here. If dialysers are not included in the service provided, but are supplied by the home unit, the amount payable to the away unit would have to be reduced by the cost of these and the balance should be paid to the home unit. Where capacity in the NHS exists to provide DAFB NHS providers also frequently charge considerably more than the PbR tariff. There is no scope for NHS providers to charge additional fees over and above the tariff price.

The base unit will therefore lose out financially as they have to pick up the cost of the shortfall between the holiday DAFB cost and the PbR tariff. Funding arrangements for DAFB, prior to the introduction of tariff for dialysis, has been on a unit-to-unit basis. The home unit agreed the funding level with the away unit and paid accordingly from the block contract it received from the Specialised Commissioning Group or Primary Care Trust. From April 2011, dialysis will be paid for by session. As with other services within the scope of PbR, commissioners will contract for dialysis, making monthly instalments against the contract value, adjusted for actual levels. The arrangement for DAFB will be to follow that already used elsewhere in PbR for Non-Contract Activity where providers will invoice the responsible Specialised Commissioning Group or PCT on a monthly basis for the DAFB activity provided.

With regard to guidance, Department of Health guidance revised in 2007 states that funding for temporary dialysis in England should be provided by the referring unit and this remained the case until the end of March 2011. As mentioned above, from 1 April 2011 this will be paid for by the relevant Specialised Commissioning Group or PCT. Top-up fees cannot be imposed on the patient under any circumstances as the rules about NHS services being free at the point of delivery apply. For the same reasons patients cannot be charged for the costs of drugs. However, if a patient arranges private treatment without getting approval from their home unit (or possibly specialised commissioner – dependent on the policy locally) the patient will be responsible for the full costs of the dialysis.

As mentioned above, there are no circumstances in which a patient can be asked to pay top-up fees for services provided by, or on behalf of, the NHS except where this is provided for in regulations.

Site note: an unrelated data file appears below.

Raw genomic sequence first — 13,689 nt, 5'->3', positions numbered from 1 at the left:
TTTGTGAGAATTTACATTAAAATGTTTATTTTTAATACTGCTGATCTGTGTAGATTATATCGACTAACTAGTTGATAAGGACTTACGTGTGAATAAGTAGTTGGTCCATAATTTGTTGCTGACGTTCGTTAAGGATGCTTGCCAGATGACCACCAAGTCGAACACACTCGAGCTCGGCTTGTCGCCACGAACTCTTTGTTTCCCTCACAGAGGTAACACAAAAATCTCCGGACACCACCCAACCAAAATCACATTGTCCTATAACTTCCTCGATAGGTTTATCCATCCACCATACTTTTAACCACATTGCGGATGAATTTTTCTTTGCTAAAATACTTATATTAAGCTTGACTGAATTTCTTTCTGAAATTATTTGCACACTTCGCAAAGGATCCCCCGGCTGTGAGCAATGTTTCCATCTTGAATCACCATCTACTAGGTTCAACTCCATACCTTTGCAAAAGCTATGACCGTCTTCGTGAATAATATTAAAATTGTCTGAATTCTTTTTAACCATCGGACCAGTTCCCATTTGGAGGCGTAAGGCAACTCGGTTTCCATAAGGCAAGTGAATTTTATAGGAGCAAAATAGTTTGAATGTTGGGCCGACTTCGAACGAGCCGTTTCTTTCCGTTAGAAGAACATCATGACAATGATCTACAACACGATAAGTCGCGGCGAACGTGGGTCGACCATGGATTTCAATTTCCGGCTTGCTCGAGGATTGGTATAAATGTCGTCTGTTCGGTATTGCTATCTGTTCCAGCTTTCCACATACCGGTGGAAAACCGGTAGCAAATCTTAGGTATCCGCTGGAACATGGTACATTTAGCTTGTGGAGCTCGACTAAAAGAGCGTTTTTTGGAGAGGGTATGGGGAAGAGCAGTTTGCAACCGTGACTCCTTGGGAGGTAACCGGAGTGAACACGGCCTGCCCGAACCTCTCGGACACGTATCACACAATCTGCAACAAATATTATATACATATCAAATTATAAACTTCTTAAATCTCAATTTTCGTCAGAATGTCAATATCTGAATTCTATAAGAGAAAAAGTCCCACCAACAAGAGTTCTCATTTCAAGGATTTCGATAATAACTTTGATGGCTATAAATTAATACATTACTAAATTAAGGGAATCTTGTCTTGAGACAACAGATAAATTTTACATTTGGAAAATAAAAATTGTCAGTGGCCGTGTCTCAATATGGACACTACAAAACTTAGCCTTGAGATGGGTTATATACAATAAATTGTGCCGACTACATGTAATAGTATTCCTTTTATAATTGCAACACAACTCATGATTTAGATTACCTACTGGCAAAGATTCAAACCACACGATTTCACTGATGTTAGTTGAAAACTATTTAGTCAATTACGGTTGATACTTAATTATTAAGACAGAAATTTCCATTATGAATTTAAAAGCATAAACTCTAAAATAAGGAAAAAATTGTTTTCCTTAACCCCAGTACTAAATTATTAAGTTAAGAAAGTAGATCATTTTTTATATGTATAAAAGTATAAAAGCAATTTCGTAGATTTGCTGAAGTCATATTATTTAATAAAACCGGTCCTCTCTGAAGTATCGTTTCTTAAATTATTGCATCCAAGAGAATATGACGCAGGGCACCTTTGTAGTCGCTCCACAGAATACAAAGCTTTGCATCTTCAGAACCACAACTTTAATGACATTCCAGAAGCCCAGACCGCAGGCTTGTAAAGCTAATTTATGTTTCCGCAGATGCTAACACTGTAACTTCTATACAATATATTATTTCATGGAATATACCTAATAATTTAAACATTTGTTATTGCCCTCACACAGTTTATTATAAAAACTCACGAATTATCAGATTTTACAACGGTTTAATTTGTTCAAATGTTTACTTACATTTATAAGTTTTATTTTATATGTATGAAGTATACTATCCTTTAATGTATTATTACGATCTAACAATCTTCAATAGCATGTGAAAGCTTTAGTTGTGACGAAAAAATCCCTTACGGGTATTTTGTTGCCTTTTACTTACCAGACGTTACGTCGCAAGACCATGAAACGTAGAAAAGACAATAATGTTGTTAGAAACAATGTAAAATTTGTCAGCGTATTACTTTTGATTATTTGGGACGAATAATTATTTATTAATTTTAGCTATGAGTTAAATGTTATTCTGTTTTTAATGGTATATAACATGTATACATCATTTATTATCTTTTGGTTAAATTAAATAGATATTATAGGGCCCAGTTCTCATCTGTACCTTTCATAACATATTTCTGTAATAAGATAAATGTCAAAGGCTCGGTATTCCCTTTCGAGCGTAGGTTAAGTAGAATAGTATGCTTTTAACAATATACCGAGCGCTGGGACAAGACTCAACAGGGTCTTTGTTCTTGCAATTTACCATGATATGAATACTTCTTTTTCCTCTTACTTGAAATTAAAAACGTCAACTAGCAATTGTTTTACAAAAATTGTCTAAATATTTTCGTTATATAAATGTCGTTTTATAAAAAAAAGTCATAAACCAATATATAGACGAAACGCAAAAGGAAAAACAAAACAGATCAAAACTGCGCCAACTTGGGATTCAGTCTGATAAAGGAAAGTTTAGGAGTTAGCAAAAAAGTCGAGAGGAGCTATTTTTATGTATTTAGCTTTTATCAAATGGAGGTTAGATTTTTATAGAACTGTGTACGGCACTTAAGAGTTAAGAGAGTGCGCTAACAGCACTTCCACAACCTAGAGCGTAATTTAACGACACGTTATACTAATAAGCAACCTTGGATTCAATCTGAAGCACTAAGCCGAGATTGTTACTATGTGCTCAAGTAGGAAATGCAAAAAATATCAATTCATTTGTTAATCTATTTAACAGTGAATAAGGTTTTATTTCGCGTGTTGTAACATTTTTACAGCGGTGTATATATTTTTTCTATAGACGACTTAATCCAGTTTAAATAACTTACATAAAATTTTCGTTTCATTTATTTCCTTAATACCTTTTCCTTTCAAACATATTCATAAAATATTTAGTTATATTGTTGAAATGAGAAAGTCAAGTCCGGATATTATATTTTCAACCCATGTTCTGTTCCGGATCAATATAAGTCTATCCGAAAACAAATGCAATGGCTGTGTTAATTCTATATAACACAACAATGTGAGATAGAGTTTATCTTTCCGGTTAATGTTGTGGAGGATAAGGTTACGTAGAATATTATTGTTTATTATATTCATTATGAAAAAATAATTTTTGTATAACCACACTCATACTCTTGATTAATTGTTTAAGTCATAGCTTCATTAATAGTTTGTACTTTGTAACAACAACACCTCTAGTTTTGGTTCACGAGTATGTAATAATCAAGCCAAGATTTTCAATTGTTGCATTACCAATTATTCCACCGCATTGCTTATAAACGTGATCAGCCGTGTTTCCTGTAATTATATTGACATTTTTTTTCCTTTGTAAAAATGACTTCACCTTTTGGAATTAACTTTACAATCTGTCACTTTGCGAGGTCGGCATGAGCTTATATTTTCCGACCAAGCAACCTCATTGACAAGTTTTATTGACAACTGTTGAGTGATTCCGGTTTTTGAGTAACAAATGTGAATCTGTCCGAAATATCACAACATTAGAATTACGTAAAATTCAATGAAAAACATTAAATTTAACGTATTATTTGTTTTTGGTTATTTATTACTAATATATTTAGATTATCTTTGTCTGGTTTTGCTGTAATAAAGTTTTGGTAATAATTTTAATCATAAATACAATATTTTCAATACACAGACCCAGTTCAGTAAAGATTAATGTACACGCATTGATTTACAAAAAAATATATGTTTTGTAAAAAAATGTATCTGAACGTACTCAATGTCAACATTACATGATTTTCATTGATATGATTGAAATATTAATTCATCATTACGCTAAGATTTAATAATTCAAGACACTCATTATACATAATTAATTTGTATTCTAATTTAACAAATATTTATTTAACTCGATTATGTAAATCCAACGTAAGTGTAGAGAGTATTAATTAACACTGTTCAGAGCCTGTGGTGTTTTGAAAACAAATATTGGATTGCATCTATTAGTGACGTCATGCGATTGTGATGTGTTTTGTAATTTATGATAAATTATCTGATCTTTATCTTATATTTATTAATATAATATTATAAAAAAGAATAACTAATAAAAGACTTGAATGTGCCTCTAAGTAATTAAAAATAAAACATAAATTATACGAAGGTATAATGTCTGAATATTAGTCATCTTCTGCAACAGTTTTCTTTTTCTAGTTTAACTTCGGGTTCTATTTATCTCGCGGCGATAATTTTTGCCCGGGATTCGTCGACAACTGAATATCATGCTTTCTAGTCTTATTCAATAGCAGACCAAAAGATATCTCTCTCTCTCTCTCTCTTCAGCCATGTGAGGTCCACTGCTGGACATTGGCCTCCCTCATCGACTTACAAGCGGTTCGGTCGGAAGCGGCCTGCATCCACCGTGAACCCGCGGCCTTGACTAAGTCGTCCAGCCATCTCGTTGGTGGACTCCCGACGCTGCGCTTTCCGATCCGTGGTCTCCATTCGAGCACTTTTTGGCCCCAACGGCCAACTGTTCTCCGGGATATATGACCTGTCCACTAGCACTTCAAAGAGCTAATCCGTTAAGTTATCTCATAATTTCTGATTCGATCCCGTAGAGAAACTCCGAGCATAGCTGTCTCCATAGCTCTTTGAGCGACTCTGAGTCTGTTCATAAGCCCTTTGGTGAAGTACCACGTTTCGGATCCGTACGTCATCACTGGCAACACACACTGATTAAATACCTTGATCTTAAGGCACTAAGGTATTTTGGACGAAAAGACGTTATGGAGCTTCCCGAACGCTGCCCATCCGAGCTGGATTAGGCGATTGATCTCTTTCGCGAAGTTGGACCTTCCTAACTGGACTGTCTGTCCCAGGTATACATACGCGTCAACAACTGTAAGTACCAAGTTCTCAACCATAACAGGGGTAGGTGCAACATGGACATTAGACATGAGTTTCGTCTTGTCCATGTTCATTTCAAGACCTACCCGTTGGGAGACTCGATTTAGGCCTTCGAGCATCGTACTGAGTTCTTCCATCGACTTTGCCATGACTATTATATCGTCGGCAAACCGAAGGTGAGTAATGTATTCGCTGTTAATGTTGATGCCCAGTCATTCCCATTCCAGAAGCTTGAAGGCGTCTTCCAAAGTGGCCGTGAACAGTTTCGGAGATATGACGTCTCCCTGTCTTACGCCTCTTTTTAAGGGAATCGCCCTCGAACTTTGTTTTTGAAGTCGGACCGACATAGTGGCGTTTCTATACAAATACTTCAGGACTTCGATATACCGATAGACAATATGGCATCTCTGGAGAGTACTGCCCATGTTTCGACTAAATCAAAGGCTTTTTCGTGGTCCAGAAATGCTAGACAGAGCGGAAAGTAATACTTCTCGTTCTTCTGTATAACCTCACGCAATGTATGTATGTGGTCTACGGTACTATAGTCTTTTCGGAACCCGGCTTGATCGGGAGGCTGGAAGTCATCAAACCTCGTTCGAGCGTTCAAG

Units will only be able to charge tariff price (from April 2012) and from April 2011 they have to move 50% towards tariff price from their existing price in 2010/11. Units may wish to decide locally to develop a register but we have no plans to set one up nationally at present. You may be interested in the Dialysis Freedom website as an example of information that is already available nationally.

With regard to patients dialysing via a central line and assurances that they will not be refused DAFB in another NHS unit, it is not possible to charge an administration fee at present. Units should offer dialysis where there is a clinical need and where they have the capacity regardless of the means of access the patient has. In the same way as for patients dialysing in their home unit, those dialysing away from base via a line should be paid for at the rate for those using a line.

Finally, ESAs are currently excluded from the tariff price (we will be exploring whether it will be possible to include them in the future). Specialised Commissioning Groups or PCTs should pay for these on top of the tariff and patients cannot be charged a top-up fee for their cost. Specialised commissioners will need to consider paying the home or away from base unit for dialysers and where the home unit supplies these, the cost should be deducted from the tariff price paid to the away unit.

During 2011/12 we will be assessing the impact on dialysis away from base on the introduction of a tariff for dialysis to see if any changes need to be made to next year’s guidance. I hope this is helpful, Donal.

Department of Health : DAFB Q & A

Tuesday, 17 May 2011

Manchester team wins top trophy

Dr Sandip Mitra and the team at Manchester Royal Infirmary scooped this year’s NICE shared learning award for their work in transforming home haemodialysis services in Manchester. Many of you reading this blog will know that the Manchester home haemodialysis team have developed an innovative approach to engaging with people who have chronic kidney disease and have a novel approach to dialysis delivery which has empowered patients and enabled many to now perform haemodialysis independently at home, avoiding the need for regular visits to the hospital for treatment.

Patient feedback has been extremely positive. One patient said “when I was faced with hospital dialysis, I lost a lot of self esteem, felt low and lost interest in a lot of things – it was like a downward spiral. Home dialysis has suddenly made me feel more interested, happier and relaxed”.